oh man, it’s getting harder to find blog post titles…
clutter 1.8 — last Friday I rolled the first release of the new stable 1.8 cycle, and Rob rolled the first stable release of the now standalone Cogl. it’s been six months of intense development, with lots of contributions, and I’d like to thank everyone who submitted patches, opened bugs, added a translation, or even dropped by in the
#clutter IRC channel to tell us that they were using Clutter for their awesome project.
clutter 1.9 — instead of resting after pushing 1.8 out of the door, we’re already hard at work on what will become 1.10 in six months. while Cogl is getting more and more refactoring to make the code base more understandable and reliable, as well as preparing the way for new features, Clutter is also getting some refactoring. today, for instance, I worked on building Clutter with multiple backends in the same shared object. one of my first major contributions to Clutter, back in the OpenedHand days, was to provide the ability to have multiple backends — and it worked pretty well: after the GLX backend we got a Windows backend, then a framebuffer backend, then an OS X backend. during the years, the implementation was amended here and there to avoid leaking the backend implementation all over the place, and we always resisted the temptation (and the outside pressure) to provide a full abstraction library for the windowing system akin to GDK. this allowed us to maintain the backend code lean and lightweight, to the point that it took me literally an hour this morning to go from the current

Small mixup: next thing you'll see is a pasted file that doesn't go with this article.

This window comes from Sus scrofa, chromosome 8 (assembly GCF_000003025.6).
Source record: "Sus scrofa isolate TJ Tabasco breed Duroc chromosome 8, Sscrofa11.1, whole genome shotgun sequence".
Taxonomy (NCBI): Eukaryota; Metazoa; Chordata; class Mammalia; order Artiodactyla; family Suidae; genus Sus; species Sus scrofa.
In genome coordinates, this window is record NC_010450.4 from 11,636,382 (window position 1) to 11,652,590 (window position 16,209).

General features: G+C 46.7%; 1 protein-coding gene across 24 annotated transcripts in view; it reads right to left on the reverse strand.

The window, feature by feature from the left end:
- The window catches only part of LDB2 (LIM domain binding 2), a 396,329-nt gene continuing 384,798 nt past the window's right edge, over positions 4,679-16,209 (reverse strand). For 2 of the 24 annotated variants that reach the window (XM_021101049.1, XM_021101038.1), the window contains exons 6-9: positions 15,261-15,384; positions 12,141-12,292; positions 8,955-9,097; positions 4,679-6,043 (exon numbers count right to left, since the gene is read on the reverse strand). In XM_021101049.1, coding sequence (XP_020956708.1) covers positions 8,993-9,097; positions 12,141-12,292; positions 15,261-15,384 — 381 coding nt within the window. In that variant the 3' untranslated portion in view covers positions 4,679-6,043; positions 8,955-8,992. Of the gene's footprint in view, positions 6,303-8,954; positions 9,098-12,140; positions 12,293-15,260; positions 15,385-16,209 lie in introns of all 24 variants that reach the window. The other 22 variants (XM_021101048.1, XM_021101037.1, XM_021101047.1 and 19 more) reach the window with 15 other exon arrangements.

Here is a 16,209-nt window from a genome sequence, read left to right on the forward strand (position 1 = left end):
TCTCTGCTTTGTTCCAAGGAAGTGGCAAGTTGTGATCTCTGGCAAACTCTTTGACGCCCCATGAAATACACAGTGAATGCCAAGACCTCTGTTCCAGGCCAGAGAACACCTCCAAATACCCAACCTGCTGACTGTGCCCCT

HEAD of master to a test running with either GDK or GLX (depending on an environment variable) — and most of my changes were in the build system, not in the code.
as an example, this is a simple test program that checks the backend support at both compile and run time; using Clutter from the multi-backend branch, compiled with
--enable-gdk, you can run the example on X11 using:
$ CLUTTER_BACKEND=x11 ./test-backend & $ CLUTTER_BACKEND=gdk ./test-backend &
and have two instances, one using the native X11 backend and the other using the GDK backend.
there’s still some work to do, namely fixing Clutter-GTK to work with a multi-backend Clutter, and making it use the GDK backend by default, if found. there’s also the issue of being able to use the
GLX_EXT_texture_from_pixmap extension under the GDK backend on X11, if available, so that we can efficiently embed GTK widgets rendered off-screen like we can already do when using the Clutter X11 backend.
all in all, this work will help towards the goal of using Clutter and GTK together in a more organic fashion, and with fewer blocks and hacks in the middle.